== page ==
ABC's Diane Sawyer Gushes: Can Hillary Win by Losing?

"Good Morning America" host Diane Sawyer found an astoundingly gentle way to ask Hillary Clinton about the possibility of not being the Democratic nominee. On Friday's program, the ABC journalist wondered if such a victory was even necessary. She soothingly suggested, "The question is, are you in a new place about winning? Have you decided that you can accomplish what you want to accomplish, even if you don't win the presidency?"

Sawyer's question, in reference to a comment made at the debate in which Clinton claimed she would be "fine," whatever happens in the election, led to more softballs. The GMA host lauded the Democratic presidential contender for something as simple as having her daughter at the debate. "...We noticed that Chelsea came up and immediately slipped your hand into yours, last night. What was that about? What was going on between the two of you?"

Now, although Sawyer found time to air a question about holding hands with Chelsea (the segment was pre-taped), there was no time for a query about Clinton's thoughts on Thursday's New York Times article insinuating that Senator John McCain may have had an affair. During the segment's close, Sawyer explained, "And, by the way, I did ask about Senator John McCain and the stories that ran yesterday. She wouldn't comment on the substance, but said when asked if she felt for him personally, given the somewhat shared history of news of that kind, she said he is her friend."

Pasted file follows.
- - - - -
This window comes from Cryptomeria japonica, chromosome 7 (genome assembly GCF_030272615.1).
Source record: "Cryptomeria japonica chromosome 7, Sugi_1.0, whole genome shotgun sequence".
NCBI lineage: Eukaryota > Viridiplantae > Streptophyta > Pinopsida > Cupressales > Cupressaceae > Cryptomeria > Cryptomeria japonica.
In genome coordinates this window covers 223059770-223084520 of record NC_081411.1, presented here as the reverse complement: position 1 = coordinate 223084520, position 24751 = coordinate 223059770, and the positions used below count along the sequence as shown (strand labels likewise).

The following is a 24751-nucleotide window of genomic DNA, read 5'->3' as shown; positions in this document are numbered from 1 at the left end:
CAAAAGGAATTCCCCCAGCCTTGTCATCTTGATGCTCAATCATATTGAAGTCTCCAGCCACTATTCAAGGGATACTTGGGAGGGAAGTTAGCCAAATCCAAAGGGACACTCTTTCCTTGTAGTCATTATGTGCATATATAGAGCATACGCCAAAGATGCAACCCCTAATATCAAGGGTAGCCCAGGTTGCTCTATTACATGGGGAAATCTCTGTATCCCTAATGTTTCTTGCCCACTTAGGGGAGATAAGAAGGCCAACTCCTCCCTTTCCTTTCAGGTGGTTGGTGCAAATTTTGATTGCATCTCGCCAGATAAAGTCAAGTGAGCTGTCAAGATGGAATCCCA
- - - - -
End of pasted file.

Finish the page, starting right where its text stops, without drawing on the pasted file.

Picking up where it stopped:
For some reason, that question didn't make it into the piece. Over on NBC's "Today," however, co-host Meredith Vieira did feature the query in her interview with Clinton:

MEREDITH VIEIRA: Senator Clinton, before I let you go, at one moment during the debate last night, you alluded to a very personal crisis in your own life involving infidelity. So I want to ask you your opinion of what Senator McCain is going through now. This New York Times article where he's been accused of a romantic relationship with a lobbyist. He's denied it, his wife, the lobbyist have all denied it. Do you think that article is fair? And is that the kind of attack that should be part of a campaign?

SENATOR HILLARY CLINTON: Well, I'm not going to comment on that. You know, Senator McCain is a friend of mine. I respect his service to our country, which is, you know, obviously extraordinary. And I wish the campaign were about what we want to do for America. I have big differences with Senator McCain. You know, he says he wants to leave troops in Iraq for 100 years. I want to get them out starting within 60 days. He says he doesn't know much about the economy. I have an economic blueprint. You can go to HillaryClinton.com and get a copy of it. And basically, you know, his policies are more of the same when it comes to President Bush's failed policies. That's what we should be talking about.